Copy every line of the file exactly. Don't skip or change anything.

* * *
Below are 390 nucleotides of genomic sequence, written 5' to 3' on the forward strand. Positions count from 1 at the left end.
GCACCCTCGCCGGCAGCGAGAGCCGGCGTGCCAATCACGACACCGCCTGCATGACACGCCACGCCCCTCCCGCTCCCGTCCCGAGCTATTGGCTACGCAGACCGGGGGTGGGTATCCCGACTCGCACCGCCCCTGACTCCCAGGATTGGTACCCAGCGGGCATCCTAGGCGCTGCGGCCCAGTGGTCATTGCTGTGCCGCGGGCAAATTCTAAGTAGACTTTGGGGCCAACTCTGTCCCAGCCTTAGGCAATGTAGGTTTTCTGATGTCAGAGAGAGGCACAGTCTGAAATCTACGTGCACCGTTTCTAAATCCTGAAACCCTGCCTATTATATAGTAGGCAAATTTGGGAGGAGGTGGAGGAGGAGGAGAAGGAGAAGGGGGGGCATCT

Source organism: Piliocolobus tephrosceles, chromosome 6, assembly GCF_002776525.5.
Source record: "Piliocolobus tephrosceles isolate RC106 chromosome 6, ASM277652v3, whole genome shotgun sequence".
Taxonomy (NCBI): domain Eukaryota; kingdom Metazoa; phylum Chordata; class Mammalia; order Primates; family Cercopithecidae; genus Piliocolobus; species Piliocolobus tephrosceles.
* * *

Below are 390 nucleotides of genomic sequence, written 5' to 3' on the forward strand. Positions count from 1 at the left end.
GCACCCTCGCCGGCAGCGAGAGCCGGCGTGCCAATCACGACACCGCCTGCATGACACGCCACGCCCCTCCCGCTCCCGTCCCGAGCTATTGGCTACGCAGACCGGGGGTGGGTATCCCGACTCGCACCGCCCCTGACTCCCAGGATTGGTACCCAGCGGGCATCCTAGGCGCTGCGGCCCAGTGGTCATTGCTGTGCCGCGGGCAAATTCTAAGTAGACTTTGGGGCCAACTCTGTCCCAGCCTTAGGCAATGTAGGTTTTCTGATGTCAGAGAGAGGCACAGTCTGAAATCTACGTGCACCGTTTCTAAATCCTGAAACCCTGCCTATTATATAGTAGGCAAATTTGGGAGGAGGTGGAGGAGGAGGAGAAGGAGAAGGGGGGGCATCT

Source organism: Piliocolobus tephrosceles, chromosome 6, assembly GCF_002776525.5.
Source record: "Piliocolobus tephrosceles isolate RC106 chromosome 6, ASM277652v3, whole genome shotgun sequence".
Taxonomy (NCBI): domain Eukaryota; kingdom Metazoa; phylum Chordata; class Mammalia; order Primates; family Cercopithecidae; genus Piliocolobus; species Piliocolobus tephrosceles.